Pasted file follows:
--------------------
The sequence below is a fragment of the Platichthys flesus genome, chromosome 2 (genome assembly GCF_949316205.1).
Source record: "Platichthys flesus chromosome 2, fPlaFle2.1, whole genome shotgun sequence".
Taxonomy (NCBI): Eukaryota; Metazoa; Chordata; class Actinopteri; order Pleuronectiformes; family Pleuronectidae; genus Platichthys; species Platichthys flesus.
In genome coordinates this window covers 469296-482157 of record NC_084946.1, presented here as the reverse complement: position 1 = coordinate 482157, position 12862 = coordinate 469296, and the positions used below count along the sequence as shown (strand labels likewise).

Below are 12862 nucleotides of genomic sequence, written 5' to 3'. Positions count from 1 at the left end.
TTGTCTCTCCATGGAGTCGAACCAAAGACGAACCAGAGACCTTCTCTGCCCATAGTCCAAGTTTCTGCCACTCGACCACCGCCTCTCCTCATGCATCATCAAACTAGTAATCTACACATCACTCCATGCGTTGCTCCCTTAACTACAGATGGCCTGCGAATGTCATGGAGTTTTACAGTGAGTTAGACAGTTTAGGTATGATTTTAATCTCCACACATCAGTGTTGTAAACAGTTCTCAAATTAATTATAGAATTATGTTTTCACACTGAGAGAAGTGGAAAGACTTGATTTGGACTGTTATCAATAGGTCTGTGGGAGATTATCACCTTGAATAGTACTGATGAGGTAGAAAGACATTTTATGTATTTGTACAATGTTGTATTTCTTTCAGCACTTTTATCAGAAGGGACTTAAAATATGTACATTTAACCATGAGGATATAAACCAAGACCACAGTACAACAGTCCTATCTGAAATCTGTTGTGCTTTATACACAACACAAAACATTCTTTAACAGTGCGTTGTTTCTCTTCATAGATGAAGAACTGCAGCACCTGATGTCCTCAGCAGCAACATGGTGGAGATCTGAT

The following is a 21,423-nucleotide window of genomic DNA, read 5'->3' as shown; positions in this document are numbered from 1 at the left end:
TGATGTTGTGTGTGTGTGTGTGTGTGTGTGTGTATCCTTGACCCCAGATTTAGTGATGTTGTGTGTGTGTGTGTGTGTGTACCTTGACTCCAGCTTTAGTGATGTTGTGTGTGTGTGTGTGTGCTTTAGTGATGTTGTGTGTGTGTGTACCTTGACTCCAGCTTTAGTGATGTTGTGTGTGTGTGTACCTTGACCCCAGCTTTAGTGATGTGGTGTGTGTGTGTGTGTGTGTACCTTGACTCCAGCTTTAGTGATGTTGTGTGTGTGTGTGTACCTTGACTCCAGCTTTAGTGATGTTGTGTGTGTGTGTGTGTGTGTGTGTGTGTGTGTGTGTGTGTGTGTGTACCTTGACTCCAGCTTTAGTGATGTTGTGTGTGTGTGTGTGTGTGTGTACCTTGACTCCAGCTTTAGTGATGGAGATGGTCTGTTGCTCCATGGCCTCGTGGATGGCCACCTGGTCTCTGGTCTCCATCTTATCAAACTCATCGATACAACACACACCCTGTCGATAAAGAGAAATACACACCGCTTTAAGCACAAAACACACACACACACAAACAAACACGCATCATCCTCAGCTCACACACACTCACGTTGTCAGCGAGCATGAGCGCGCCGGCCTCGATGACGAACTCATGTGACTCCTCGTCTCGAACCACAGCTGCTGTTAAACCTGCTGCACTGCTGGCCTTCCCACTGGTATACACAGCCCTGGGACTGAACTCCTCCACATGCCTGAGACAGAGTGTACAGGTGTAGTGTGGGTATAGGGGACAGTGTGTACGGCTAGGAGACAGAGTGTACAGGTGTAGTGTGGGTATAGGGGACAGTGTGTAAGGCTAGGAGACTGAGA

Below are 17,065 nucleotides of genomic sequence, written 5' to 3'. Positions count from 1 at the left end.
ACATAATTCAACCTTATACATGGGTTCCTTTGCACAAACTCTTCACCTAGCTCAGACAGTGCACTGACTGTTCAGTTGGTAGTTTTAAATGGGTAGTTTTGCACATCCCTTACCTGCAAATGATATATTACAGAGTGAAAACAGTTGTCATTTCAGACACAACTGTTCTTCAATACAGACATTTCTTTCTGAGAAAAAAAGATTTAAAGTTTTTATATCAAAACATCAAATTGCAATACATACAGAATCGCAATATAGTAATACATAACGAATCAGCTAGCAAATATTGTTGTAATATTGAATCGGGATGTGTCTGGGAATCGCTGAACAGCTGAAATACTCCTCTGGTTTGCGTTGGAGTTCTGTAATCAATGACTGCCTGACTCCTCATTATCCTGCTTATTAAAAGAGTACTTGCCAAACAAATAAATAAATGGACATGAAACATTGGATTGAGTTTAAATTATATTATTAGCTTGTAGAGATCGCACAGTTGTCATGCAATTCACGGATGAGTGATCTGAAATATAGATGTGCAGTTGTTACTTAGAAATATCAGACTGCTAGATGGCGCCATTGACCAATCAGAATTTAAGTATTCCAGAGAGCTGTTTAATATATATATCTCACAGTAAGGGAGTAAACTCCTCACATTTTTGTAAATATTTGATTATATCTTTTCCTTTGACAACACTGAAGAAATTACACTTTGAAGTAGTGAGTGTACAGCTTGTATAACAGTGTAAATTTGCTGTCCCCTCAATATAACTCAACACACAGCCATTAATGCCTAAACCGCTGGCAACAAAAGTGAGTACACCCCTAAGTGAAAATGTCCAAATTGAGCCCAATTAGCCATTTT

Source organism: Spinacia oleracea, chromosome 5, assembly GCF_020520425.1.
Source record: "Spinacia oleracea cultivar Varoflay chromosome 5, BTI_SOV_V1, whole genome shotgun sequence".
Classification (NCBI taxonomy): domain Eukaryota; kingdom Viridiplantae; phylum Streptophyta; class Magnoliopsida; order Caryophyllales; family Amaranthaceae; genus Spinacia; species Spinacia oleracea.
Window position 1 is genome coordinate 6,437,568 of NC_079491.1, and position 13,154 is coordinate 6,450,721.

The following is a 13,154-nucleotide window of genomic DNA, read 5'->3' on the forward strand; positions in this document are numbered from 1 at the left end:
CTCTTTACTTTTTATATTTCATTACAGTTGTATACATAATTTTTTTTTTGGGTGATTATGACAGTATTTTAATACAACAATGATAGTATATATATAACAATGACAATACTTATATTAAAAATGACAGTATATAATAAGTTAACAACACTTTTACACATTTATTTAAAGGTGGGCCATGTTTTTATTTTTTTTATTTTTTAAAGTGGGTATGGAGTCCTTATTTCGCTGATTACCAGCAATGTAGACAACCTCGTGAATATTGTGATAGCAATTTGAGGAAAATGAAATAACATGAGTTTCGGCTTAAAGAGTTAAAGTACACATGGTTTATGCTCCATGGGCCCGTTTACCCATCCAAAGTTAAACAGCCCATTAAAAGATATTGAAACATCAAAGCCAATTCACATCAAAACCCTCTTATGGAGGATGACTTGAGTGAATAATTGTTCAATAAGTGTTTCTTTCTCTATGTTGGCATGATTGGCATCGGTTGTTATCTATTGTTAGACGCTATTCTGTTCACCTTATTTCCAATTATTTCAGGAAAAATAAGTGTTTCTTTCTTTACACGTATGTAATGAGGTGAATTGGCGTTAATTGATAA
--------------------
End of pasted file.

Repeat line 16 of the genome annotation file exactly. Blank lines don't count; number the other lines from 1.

CTCTTTACTTTTTATATTTCATTACAGTTGTATACATAATTTTTTTTTTGGGTGATTATGACAGTATTTTAATACAACAATGATAGTATATATATAACAATGACAATACTTATATTAAAAATGACAGTATATAATAAGTTAACAACACTTTTACACATTTATTTAAAGGTGGGCCATGTTTTTATTTTTTTTATTTTTTAAAGTGGGTATGGAGTCCTTATTTCGCTGATTACCAGCAATGTAGACAACCTCGTGAATATTGTGATAGCAATTTGAGGAAAATGAAATAACATGAGTTTCGGCTTAAAGAGTTAAAGTACACATGGTTTATGCTCCATGGGCCCGTTTACCCATCCAAAGTTAAACAGCCCATTAAAAGATATTGAAACATCAAAGCCAATTCACATCAAAACCCTCTTATGGAGGATGACTTGAGTGAATAATTGTTCAATAAGTGTTTCTTTCTCTATGTTGGCATGATTGGCATCGGTTGTTATCTATTGTTAGACGCTATTCTGTTCACCTTATTTCCAATTATTTCAGGAAAAATAAGTGTTTCTTTCTTTACACGTATGTAATGAGGTGAATTGGCGTTAATTGATAA